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Drug Events – An adverse drug
event (ADE) is an injury resulting from medical intervention related to a drug (1). This includes medication errors, adverse drug
reactions, allergic reactions, and overdoses.

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inpatient settings, ADEs (2):

Account for an estimated 1 in 3 of all hospital adverse events

Affect about 2 million hospital stays each year

Each year, ADEs in outpatient
settings account for:

Over 3.5 million physician office visits

An estimated 1 million emergency department visits

Approximately 125,000 hospital admissions


Only 32% of statin
drugs (for example, Zocor, Pravachol, Lipitor, and Crestor) that are prescribed
are taken as the doctor instructed; only 38% of anti-hypertensives (drugs that
lower blood pressure) are taken as instructed (3).



There is a huge
percent of population (>60%) eating Pharmaceutical drugs wrongly.



increasingly becoming one of the main reason for hospital admits and wasting
huge amount of hospital resources and also causes thousands of deaths each year
(770,000 to 2 million) (1)








to the carelessness of patients not telling the doctor that they are already
taking pills for the same problem or different problem, carelessness of the
doctor not asking the patients necessary questions before prescribing pills,
due to doctors/pharmacists not clearly mentioning to patients, when, how, how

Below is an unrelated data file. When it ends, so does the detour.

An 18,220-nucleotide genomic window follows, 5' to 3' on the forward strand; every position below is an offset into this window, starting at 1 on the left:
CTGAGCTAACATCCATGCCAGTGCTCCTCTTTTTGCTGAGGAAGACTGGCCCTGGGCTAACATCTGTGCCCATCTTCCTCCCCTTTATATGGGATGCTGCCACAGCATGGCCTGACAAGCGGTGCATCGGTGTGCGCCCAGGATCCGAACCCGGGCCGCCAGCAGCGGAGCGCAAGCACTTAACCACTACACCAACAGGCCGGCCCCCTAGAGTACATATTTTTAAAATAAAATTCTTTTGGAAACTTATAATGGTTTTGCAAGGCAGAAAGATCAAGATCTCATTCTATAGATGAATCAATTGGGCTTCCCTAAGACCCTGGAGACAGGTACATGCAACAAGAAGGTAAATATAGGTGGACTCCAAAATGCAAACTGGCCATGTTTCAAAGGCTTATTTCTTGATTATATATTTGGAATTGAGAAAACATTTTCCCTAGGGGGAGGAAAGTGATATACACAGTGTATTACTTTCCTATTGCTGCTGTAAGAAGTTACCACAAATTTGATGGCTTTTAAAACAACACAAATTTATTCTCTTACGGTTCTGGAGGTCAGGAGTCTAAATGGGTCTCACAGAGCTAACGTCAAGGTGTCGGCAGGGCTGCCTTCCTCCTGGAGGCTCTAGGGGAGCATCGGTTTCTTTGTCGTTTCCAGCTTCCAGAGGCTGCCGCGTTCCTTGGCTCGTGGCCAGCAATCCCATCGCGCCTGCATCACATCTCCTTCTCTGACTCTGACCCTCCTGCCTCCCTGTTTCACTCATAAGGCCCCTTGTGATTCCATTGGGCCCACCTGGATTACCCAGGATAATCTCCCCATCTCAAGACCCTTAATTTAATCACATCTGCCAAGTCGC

much pills should be taken, all of these results in the ADE huge death toll
each year.



Action Plan for ADE Prevention – The
Office of Disease Prevention and Health Promotion (ODPHP), in conjunction with
the Federal Interagency Steering Committee and Workgroups for ADEs, led the
development of the ADE Action Plan. This ADE Action Plan seeks to reduce the
ADEs that are most common, clinically significant, preventable, and measurable,
by identifying the federal Government’s Highest priority strategies and
opportunities for advancement. Implementation of these strategies will result
in safer and higher quality health care services, reduced health care costs,
informed and engaged consumers, and ultimately, improved health outcomes (4).










1)      Kohn LT, Corrigan JM, Donaldson MS
(Institute of Medicine). To err is human: building a safer health system.

Washington DC: National Academy Press, 2000.

2)      Overview. (n.d.). Retrieved January 31, 2018, from

3)      Roizen, D. (n.d.). How often do people take prescription
drugs incorrectly? | Prescription Drug Adherence. Retrieved January 31, 2018,

4)      U.S. Department
of Health and Human Services, Office of Disease Prevention and Health
Promotion. (2014). National Action Plan for Adverse Drug Event Prevention.

Washington, DC: Author.





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